Spectroscopic shifts as a signature of many-body localization phase transition in a one-dimensional transmon array
1University of Oulu, Faculty of Science, Physics
|Online Access:||PDF Full Text (PDF, 2.2 MB)|
|Persistent link:|| http://urn.fi/URN:NBN:fi:oulu-201909212918
Oulu : S. Tuohino,
|Publish Date:|| 2019-09-24
|Thesis type:||Master's thesis
Many-body localization is a phase of matter, which can occur in systems with strong disorder and interactions. One of the main characteristics of the many-body localized phase is that it cannot thermalize because localization slows or stops the propagation of information inside the system. Here, we study many-body localization in a one-dimensional transmon qubit array theoretically and numerically. Differing from frequently used approaches to many-body localization, we study the dynamical phase transition between a thermalized phase and the many-body localized phase by using a numerical method that is based on Fermi’s golden rule. This method makes it possible to distinguish the thermalized phase from the many-body localized phase and allows one to estimate how much disorder is required for the many-body localization phase transition. The distinction between the phases is made by a “soft” gap which appears at the zero-frequency and is known as a universal sign of localization. Unlike many other methods, which are used to recognize the many-body localized phase, the method in question can be easily applied to experiments. In the system that we have chosen the transmon qubits are capacitively coupled to each other, and the system is driven by a harmonic external magnetic flux that induces transitions between the energy eigenstates of the system.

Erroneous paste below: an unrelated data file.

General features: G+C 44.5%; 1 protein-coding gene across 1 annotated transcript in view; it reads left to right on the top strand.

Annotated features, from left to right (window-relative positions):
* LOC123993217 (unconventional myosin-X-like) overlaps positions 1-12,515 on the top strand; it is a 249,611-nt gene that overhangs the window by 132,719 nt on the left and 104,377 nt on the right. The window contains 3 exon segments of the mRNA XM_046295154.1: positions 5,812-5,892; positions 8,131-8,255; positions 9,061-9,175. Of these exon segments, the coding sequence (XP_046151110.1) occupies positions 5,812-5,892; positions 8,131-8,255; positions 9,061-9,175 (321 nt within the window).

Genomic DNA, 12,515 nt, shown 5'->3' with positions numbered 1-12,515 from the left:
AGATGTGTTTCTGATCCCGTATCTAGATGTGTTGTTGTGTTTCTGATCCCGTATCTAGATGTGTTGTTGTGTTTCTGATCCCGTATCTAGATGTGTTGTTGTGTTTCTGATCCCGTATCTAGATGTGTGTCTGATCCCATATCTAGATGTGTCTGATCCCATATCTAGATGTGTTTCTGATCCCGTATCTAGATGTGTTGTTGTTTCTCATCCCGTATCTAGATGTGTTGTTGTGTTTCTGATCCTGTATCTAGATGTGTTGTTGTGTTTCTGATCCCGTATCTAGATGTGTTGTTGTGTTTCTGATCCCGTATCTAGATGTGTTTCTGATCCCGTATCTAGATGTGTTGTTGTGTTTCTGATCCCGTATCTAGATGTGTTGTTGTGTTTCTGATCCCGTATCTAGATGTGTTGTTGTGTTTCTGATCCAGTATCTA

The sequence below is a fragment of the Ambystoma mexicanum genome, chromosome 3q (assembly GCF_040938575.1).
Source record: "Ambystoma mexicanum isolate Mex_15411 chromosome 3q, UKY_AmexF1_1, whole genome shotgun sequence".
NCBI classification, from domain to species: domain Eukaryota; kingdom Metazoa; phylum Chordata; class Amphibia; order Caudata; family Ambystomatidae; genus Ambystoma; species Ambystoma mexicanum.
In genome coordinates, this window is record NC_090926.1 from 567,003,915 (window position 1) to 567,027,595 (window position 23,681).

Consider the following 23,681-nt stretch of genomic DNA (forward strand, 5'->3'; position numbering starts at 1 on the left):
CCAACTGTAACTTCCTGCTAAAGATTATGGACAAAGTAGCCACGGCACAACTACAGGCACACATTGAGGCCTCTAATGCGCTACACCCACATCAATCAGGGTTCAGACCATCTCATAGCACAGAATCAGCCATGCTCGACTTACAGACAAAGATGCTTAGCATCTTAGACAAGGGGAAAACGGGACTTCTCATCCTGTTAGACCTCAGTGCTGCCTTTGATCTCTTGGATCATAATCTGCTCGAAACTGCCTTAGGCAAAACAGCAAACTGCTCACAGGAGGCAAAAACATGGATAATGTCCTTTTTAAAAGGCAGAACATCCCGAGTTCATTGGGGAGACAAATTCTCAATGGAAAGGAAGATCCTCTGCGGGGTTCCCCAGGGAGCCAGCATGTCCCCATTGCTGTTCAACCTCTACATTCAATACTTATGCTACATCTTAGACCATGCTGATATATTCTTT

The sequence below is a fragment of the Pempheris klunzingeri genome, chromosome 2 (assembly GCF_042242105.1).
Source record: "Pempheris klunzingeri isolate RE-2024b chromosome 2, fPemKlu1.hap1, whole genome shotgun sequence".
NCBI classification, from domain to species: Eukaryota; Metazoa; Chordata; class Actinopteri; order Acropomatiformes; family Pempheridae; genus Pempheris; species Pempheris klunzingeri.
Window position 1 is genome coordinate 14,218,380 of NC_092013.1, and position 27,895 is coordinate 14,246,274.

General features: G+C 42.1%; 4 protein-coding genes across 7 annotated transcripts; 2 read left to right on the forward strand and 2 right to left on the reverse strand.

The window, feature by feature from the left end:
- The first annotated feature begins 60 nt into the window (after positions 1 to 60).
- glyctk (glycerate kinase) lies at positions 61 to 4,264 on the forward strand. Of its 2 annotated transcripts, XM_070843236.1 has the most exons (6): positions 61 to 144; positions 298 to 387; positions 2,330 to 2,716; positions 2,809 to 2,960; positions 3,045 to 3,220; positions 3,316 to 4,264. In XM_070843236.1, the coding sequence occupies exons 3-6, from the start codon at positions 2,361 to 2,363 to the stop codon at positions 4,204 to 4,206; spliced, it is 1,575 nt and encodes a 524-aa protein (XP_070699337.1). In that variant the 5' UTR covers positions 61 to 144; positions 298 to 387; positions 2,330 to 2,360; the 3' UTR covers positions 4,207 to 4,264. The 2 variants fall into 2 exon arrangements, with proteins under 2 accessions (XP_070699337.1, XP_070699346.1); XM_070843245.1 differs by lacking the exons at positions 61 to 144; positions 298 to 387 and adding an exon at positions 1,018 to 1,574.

We calculated the numerical results for a system with eight transmon qubits, and to make calculations simpler, we assumed that the temperature of the system is infinite. The size of the system is limited by the computational expensiveness of our method. Somewhat surprisingly, the most laborious part of the calculations proved to be the Fermi’s golden rule, which is used to calculate the transition rate spectrum.
The results show that the method in question can distinguish the many-body localized phase if the strength of disorder in the system is large, but near the many-body localized phase transition, it is challenging to observe the difference between the thermalized phase and the many-body localized phase. We calculated the transition rate spectra using different values of on-site interaction strength. The results show us that the disorder strength needed for the phase transition is smaller if the on-site interaction strength is weak or very strong. Lastly, we demonstrated the many-body localization phase transition by calculating the energy eigenstates as a function of disorder strength and observing how strongly the eigenenergies repel each other. This method proved to be relatively imprecise to specify the critical disorder strength needed for the many-body localized phase. However, one can clearly notice that the repulsion between energy levels grows weaker as the disorder strength grows stronger.
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